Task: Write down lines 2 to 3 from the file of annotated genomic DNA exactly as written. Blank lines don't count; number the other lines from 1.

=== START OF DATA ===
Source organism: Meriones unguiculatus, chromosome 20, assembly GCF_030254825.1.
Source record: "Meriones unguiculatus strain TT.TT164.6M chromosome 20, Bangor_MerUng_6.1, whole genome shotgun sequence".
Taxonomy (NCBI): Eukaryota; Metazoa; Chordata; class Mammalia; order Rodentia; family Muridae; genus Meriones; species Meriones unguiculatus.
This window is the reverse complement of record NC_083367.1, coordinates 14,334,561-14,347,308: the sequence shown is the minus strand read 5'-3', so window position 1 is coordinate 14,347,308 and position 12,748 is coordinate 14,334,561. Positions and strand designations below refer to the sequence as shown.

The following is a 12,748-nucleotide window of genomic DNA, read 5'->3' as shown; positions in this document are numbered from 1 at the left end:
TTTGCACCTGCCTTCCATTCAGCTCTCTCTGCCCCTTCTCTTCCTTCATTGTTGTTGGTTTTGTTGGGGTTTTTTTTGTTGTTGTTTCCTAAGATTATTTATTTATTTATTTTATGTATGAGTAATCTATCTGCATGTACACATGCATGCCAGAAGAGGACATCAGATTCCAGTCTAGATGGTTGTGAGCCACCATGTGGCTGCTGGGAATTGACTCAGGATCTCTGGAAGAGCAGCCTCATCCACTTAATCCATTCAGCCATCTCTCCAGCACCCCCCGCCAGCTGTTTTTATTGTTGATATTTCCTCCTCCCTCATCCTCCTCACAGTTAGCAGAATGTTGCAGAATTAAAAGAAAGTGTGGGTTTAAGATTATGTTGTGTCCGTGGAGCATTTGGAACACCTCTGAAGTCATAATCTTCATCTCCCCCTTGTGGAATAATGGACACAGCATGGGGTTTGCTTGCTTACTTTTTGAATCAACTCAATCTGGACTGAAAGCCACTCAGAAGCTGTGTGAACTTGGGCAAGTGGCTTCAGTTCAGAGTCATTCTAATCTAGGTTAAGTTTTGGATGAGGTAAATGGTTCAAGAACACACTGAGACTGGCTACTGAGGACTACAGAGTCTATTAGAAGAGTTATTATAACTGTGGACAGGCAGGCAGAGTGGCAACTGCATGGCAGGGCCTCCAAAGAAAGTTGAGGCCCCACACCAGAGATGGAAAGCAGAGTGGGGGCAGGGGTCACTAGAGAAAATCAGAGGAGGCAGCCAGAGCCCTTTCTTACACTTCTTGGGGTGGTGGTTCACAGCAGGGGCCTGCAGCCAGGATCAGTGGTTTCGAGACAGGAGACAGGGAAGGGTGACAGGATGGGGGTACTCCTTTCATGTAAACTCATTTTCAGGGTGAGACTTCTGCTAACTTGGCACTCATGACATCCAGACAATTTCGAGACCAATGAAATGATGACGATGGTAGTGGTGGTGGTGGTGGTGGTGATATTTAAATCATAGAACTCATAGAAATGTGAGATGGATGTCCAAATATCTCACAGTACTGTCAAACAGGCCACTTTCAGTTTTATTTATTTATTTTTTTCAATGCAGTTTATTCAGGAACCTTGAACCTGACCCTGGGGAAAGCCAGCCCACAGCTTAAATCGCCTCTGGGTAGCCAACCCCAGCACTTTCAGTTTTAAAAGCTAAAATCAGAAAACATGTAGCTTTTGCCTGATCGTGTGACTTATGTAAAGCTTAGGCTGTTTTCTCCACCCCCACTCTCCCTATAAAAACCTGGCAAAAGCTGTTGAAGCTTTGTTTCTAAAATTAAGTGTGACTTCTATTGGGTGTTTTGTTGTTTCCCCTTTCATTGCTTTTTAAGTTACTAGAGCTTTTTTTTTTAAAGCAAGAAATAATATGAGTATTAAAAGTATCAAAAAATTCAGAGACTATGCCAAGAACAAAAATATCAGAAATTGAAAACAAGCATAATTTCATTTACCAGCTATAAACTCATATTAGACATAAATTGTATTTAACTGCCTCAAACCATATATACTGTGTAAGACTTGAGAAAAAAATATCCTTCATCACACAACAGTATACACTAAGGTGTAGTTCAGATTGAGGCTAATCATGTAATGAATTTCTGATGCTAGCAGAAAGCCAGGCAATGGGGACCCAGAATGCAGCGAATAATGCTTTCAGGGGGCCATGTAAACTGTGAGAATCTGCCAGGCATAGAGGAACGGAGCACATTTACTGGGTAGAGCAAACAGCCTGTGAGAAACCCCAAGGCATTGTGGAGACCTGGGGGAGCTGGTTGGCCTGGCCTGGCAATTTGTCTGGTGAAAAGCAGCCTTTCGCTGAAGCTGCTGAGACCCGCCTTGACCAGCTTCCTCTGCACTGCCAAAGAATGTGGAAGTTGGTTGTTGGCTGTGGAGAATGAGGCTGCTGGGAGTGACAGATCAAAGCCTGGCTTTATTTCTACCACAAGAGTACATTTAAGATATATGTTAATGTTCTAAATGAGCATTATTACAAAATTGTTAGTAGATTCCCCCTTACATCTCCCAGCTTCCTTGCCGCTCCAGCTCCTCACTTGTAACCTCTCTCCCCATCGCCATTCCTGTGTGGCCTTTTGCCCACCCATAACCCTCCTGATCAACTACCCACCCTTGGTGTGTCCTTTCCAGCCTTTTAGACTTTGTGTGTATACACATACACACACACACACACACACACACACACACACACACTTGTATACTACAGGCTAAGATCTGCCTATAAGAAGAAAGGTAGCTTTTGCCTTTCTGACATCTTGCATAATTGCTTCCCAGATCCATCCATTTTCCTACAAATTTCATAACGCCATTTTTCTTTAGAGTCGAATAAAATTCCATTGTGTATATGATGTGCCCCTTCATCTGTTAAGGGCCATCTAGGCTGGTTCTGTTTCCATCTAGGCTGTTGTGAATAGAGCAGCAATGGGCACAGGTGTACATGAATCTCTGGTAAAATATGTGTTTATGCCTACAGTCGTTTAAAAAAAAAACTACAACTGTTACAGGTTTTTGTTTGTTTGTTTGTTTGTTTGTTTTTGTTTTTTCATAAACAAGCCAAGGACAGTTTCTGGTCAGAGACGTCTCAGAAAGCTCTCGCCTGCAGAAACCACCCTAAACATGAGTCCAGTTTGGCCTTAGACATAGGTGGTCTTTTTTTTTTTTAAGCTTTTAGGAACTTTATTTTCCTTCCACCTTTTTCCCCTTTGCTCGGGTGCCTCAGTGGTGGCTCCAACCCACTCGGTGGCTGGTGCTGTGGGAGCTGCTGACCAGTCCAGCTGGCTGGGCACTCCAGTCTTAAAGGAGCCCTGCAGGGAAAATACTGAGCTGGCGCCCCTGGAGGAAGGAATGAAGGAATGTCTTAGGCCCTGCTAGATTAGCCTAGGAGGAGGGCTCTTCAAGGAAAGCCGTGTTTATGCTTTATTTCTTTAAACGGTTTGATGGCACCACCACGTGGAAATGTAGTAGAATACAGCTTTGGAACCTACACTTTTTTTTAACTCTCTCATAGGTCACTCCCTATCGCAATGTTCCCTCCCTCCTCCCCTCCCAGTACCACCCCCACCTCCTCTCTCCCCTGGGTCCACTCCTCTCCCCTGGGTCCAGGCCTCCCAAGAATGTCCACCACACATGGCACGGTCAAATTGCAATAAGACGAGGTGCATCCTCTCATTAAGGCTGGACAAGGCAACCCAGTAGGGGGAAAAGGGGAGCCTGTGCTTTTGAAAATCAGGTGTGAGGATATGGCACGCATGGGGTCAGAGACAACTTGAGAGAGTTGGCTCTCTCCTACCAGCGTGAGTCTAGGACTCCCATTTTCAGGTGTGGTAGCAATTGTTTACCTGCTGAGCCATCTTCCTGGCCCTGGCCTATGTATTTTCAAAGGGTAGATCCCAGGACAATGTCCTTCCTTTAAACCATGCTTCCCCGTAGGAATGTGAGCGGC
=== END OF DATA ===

Source record: "Meriones unguiculatus strain TT.TT164.6M chromosome 20, Bangor_MerUng_6.1, whole genome shotgun sequence".
Taxonomy (NCBI): Eukaryota; Metazoa; Chordata; class Mammalia; order Rodentia; family Muridae; genus Meriones; species Meriones unguiculatus.